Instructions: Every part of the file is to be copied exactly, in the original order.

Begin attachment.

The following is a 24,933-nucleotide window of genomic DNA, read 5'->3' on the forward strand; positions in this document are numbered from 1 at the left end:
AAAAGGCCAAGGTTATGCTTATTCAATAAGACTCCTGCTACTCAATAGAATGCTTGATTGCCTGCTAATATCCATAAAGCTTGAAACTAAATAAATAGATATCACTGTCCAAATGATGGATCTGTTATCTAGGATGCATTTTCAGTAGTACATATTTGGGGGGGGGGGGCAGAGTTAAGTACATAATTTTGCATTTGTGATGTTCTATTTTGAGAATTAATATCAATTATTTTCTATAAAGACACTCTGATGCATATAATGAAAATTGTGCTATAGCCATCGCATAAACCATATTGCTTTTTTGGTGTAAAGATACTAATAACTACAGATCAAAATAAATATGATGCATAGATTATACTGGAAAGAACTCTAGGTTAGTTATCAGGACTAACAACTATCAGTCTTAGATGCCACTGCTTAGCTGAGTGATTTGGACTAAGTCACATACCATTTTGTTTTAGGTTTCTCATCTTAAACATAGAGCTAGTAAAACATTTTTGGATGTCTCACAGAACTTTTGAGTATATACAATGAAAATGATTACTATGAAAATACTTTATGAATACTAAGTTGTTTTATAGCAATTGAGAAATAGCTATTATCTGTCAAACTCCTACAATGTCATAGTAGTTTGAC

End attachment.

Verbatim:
The following is a 24,933-nucleotide window of genomic DNA, read 5'->3' on the forward strand; positions in this document are numbered from 1 at the left end:
AAAAGGCCAAGGTTATGCTTATTCAATAAGACTCCTGCTACTCAATAGAATGCTTGATTGCCTGCTAATATCCATAAAGCTTGAAACTAAATAAATAGATATCACTGTCCAAATGATGGATCTGTTATCTAGGATGCATTTTCAGTAGTACATATTTGGGGGGGGGGGGCAGAGTTAAGTACATAATTTTGCATTTGTGATGTTCTATTTTGAGAATTAATATCAATTATTTTCTATAAAGACACTCTGATGCATATAATGAAAATTGTGCTATAGCCATCGCATAAACCATATTGCTTTTTTGGTGTAAAGATACTAATAACTACAGATCAAAATAAATATGATGCATAGATTATACTGGAAAGAACTCTAGGTTAGTTATCAGGACTAACAACTATCAGTCTTAGATGCCACTGCTTAGCTGAGTGATTTGGACTAAGTCACATACCATTTTGTTTTAGGTTTCTCATCTTAAACATAGAGCTAGTAAAACATTTTTGGATGTCTCACAGAACTTTTGAGTATATACAATGAAAATGATTACTATGAAAATACTTTATGAATACTAAGTTGTTTTATAGCAATTGAGAAATAGCTATTATCTGTCAAACTCCTACAATGTCATAGTAGTTTGAC